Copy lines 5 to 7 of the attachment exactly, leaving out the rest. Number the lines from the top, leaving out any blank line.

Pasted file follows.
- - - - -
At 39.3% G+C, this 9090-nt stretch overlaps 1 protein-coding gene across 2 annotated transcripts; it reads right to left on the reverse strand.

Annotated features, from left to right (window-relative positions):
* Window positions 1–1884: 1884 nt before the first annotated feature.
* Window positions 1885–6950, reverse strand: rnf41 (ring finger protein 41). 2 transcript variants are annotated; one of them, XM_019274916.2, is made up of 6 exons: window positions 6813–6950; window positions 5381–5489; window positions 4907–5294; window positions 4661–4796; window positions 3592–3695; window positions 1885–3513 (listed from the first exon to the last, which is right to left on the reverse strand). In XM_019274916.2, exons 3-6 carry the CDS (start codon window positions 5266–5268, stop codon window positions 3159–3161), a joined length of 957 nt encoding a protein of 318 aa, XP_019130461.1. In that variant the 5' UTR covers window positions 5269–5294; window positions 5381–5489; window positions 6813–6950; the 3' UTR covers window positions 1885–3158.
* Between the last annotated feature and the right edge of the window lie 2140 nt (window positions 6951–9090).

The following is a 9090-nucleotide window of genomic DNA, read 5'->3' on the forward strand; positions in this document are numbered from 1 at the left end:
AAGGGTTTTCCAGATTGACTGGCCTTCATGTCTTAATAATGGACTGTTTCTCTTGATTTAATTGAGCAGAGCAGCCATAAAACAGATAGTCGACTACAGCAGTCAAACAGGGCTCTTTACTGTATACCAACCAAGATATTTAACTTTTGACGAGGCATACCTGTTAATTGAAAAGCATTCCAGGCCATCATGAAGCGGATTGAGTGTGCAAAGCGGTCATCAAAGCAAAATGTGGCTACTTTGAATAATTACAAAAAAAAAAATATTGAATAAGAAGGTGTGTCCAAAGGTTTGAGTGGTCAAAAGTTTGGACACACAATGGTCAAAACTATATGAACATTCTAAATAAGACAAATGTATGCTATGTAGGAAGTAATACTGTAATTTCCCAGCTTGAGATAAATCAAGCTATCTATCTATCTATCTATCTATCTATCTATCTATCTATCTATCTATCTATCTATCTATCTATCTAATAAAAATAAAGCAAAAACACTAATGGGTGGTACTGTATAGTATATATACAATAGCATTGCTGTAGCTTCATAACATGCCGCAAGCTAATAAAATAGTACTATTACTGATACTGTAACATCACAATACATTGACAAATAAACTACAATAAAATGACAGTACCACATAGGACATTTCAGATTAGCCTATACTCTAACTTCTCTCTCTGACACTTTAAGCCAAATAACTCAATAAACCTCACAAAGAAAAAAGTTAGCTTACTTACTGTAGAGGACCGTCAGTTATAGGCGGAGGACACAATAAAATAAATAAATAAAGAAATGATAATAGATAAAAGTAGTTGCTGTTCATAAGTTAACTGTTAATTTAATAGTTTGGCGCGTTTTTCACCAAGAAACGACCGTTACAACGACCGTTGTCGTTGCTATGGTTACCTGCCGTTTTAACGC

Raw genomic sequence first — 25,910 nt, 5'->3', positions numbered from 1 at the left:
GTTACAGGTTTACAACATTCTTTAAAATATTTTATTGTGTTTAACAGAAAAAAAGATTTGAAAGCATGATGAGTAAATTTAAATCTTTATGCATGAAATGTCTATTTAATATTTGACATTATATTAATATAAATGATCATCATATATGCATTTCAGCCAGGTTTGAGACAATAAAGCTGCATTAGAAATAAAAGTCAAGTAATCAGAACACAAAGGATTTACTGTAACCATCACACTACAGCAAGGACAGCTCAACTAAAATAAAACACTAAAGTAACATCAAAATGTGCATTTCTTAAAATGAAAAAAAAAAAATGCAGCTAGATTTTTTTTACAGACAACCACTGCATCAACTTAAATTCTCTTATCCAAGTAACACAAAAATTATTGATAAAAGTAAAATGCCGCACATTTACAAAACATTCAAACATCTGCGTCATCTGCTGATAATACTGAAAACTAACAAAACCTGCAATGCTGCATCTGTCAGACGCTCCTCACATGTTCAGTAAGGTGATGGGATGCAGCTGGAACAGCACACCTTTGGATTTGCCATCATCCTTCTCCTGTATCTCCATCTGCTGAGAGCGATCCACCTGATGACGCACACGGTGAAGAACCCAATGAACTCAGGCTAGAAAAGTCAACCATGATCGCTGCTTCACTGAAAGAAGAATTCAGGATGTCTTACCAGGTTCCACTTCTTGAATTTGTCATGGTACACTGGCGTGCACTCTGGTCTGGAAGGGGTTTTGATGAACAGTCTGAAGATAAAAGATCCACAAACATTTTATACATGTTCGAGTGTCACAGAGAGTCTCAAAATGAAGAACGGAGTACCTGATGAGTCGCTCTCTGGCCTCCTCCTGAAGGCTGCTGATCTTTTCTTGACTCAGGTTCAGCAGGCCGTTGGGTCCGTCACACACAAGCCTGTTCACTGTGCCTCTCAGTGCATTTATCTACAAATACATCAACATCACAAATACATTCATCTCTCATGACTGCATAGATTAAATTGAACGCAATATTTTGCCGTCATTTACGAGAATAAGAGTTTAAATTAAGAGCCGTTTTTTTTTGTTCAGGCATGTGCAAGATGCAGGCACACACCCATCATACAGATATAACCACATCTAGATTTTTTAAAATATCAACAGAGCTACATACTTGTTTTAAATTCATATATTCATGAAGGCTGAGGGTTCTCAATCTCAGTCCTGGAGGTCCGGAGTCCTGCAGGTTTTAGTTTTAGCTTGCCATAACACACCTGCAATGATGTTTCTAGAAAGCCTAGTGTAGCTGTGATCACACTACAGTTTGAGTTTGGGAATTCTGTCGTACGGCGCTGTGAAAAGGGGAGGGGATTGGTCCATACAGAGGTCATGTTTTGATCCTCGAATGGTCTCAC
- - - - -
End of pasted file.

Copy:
* Between the last annotated feature and the right edge of the window lie 2140 nt (window positions 6951–9090).

The following is a 9090-nucleotide window of genomic DNA, read 5'->3' on the forward strand; positions in this document are numbered from 1 at the left end:
AAGGGTTTTCCAGATTGACTGGCCTTCATGTCTTAATAATGGACTGTTTCTCTTGATTTAATTGAGCAGAGCAGCCATAAAACAGATAGTCGACTACAGCAGTCAAACAGGGCTCTTTACTGTATACCAACCAAGATATTTAACTTTTGACGAGGCATACCTGTTAATTGAAAAGCATTCCAGGCCATCATGAAGCGGATTGAGTGTGCAAAGCGGTCATCAAAGCAAAATGTGGCTACTTTGAATAATTACAAAAAAAAAAATATTGAATAAGAAGGTGTGTCCAAAGGTTTGAGTGGTCAAAAGTTTGGACACACAATGGTCAAAACTATATGAACATTCTAAATAAGACAAATGTATGCTATGTAGGAAGTAATACTGTAATTTCCCAGCTTGAGATAAATCAAGCTATCTATCTATCTATCTATCTATCTATCTATCTATCTATCTATCTATCTATCTATCTATCTATCTAATAAAAATAAAGCAAAAACACTAATGGGTGGTACTGTATAGTATATATACAATAGCATTGCTGTAGCTTCATAACATGCCGCAAGCTAATAAAATAGTACTATTACTGATACTGTAACATCACAATACATTGACAAATAAACTACAATAAAATGACAGTACCACATAGGACATTTCAGATTAGCCTATACTCTAACTTCTCTCTCTGACACTTTAAGCCAAATAACTCAATAAACCTCACAAAGAAAAAAGTTAGCTTACTTACTGTAGAGGACCGTCAGTTATAGGCGGAGGACACAATAAAATAAATAAATAAAGAAATGATAATAGATAAAAGTAGTTGCTGTTCATAAGTTAACTGTTAATTTAATAGTTTGGCGCGTTTTTCACCAAGAAACGACCGTTACAACGACCGTTGTCGTTGCTATGGTTACCTGCCGTTTTAACGC